I've spent a lot of the last two days doing two things, reading on the Vatican decision to allow conservative Anglicans to convert in mass, and dealing with the flu. I've slept a lot and had numerous half waking dreams. Sometimes these dreams bled one into another and I felt I was making some sort of progress, but towards what I couldn't remember.
Now that I'm feeling a lot better and am very rested, I'm thinking my dreams were a metaphor for Catholicism. It's making some sort of progress, but it's chaotic and has forgotten what the progress is towards. I think the Magisterium is facing a couple of critical problems beyond the ones they have surrounding sexual morality. One is in the province of discernment and the other is in poorly understood notions of what a mystical Eucharistic community is really about.
There were two comments that triggered my thinking, and unfortunately I didn't bookmark the pages, so I can't share the links. The first was the simple observation that unity in belief is not something an institution can dictate or offer, it's something an individual awakens too on one's own spiritual path. In this sense unity is a mystical awakening, a journey in understanding that we, all of us, are truly one when it comes to the Universal creator. There really is no Jew, no gentile, no male, no female, no gay, no straight, no Anglican, no Catholic, no left, no right.
What institutional religion adds to this truth is impediments to it's realization, not much to it's fulfillment. It is individuals with in a tradition,who have reached this awakening that add to man's understanding of it's truth. Hence it is not Catholicism which propels us to this awakening, it is specific Catholics like St. Francis, St Theresa of Lisieux, Dorothy Day or St John of the Cross.
These individuals can also be mystics of other traditions, because all awakened people from any tradition eventually come to this understanding that we are all one and all partake of the same greater consciousness. When one begins to grasp this one understands that to judge another is to judge the Creator and His Creation, just as to condemn another is to condemn the Creator and His Creation. This is a hard truth. It is difficult to live. Believe me, I know I have way too frequently tripped over this truth in writing this blog.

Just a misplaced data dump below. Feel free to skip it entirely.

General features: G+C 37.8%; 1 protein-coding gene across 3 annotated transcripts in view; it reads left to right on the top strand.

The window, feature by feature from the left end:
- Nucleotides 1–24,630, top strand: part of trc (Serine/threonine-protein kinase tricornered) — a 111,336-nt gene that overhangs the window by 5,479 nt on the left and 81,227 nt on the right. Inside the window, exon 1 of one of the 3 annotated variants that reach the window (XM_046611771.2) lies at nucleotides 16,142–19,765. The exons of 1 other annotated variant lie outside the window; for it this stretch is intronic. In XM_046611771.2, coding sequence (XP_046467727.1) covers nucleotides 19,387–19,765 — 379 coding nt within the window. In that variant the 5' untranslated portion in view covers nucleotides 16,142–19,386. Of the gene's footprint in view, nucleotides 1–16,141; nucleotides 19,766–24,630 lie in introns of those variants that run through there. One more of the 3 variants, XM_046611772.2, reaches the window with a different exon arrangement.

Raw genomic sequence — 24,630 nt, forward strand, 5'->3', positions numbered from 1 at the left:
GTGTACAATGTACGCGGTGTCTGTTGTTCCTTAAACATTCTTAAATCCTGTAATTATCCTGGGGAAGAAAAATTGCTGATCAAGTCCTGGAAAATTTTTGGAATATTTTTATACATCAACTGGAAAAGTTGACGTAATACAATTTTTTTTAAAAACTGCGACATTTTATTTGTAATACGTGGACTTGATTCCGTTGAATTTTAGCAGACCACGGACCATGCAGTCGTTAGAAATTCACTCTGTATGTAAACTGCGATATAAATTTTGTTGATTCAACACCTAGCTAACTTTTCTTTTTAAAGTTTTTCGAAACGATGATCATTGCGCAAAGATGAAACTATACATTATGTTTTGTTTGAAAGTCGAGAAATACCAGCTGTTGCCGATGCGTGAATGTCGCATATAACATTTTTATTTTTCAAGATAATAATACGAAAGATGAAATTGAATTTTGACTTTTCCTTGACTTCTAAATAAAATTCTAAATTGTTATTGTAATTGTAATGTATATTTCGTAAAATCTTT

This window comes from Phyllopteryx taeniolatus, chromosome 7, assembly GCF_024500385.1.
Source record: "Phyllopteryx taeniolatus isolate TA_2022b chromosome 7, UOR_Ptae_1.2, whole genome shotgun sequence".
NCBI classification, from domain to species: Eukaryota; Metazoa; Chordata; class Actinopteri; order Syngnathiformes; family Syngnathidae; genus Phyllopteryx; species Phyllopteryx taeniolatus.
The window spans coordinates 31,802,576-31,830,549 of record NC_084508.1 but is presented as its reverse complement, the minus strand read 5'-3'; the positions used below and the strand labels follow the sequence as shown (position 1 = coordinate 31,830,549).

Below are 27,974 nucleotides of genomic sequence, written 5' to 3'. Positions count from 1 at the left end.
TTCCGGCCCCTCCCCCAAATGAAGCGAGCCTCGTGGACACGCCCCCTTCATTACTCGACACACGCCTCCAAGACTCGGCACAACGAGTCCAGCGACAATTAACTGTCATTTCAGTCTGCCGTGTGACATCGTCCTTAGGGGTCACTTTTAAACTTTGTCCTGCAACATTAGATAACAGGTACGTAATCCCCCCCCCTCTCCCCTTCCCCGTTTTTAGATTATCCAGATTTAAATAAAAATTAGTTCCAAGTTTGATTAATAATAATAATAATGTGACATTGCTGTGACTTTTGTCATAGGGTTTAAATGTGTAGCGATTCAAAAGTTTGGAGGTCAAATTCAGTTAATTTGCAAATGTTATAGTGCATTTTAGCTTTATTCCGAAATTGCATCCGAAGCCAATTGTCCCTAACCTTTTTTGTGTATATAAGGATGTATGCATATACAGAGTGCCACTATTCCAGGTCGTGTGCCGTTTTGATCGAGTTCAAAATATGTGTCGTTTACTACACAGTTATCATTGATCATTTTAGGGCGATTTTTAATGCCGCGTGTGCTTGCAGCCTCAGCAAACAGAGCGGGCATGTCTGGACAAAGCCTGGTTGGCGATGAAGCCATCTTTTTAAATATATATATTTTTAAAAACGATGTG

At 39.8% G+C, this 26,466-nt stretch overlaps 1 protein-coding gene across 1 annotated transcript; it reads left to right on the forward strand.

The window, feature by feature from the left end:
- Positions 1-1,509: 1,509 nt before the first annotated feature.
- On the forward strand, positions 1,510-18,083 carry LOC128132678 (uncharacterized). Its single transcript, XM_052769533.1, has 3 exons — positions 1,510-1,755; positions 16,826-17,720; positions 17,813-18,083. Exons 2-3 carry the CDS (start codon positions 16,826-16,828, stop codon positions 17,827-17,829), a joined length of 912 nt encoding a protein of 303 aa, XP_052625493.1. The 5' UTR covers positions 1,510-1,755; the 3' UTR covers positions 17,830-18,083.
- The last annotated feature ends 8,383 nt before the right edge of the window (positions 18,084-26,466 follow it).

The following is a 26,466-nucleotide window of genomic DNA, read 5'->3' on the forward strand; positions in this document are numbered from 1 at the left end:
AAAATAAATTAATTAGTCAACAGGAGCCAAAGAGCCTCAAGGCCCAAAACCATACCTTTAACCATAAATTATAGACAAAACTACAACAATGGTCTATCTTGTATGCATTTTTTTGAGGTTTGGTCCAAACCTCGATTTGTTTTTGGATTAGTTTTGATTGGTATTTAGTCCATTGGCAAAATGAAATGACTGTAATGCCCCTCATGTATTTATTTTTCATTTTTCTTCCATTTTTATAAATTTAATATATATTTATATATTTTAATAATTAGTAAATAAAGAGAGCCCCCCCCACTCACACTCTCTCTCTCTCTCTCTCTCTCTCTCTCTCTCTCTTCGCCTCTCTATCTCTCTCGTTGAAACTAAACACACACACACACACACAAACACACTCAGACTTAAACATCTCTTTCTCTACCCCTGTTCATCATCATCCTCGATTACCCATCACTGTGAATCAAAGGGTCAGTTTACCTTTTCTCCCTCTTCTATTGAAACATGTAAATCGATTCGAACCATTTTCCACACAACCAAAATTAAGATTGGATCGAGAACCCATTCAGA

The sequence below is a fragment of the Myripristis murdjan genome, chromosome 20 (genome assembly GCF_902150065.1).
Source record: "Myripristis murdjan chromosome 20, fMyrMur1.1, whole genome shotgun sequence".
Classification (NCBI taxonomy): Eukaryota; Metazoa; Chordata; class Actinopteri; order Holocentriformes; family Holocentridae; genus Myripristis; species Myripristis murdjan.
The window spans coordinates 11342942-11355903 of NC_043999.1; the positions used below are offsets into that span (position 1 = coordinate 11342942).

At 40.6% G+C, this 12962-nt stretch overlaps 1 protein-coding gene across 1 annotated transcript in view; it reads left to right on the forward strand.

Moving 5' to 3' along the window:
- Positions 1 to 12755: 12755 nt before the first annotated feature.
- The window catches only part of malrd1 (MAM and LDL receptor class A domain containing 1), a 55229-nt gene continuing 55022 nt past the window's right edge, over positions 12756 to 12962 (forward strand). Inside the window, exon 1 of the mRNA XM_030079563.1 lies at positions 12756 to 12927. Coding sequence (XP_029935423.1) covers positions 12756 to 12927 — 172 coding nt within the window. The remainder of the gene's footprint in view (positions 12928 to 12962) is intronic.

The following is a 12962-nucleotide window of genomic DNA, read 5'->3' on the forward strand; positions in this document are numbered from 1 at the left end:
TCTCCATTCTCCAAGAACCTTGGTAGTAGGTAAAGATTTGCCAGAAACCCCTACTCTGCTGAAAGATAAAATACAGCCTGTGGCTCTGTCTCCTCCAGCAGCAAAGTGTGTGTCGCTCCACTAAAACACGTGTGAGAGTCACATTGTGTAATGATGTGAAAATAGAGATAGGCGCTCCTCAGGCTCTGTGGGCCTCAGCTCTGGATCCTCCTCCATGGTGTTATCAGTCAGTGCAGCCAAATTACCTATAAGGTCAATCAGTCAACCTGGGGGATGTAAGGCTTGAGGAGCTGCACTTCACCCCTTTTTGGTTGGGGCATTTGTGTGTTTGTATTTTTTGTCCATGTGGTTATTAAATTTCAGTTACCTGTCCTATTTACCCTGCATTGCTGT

There is however, a distinction between individuals and institutions. Jesus did not extend the same understanding and compassion to the institutions of his time as he did to individuals. In fact, He castigated the institutions precisely for putting impediments in the way of awakening to the truth of the Kingdom--that the Kingdom is with in individuals, not institutions. This distinction is what the Magisterium is doing it's best to obliterate. They are doing everything they can to maintain the Kingdom exists with in the institution and not the individual.
Which brings me to discernment. Part of this process of obliterating this core truth is maintaining that the Holy Spirit is heard in it's total truth only by the Hierarchy--by those who are set aside as special by the Institution. It's seen all the time in circular reasoning which reflects strictly on it's own past pronouncements.
Michael Bayley, on his blog Wild Reed, has a very good post on this process as it plays out in the soon to be released pastoral statement on marriage. Essentially what the bishops are asking us to do is suspend our individual faith, reason, and experience in favor of their definition of divine revelation. They allow for no possibility that the Holy Spirit might be influencing any other individual or group in any truthful or Spirit led way. They alone have the direct pipeline to God's will. They are telling us in no uncertain terms that our faith and reason are only adequately formed if we follow their divine revelations. The Spirit does not work with us as individuals, only them.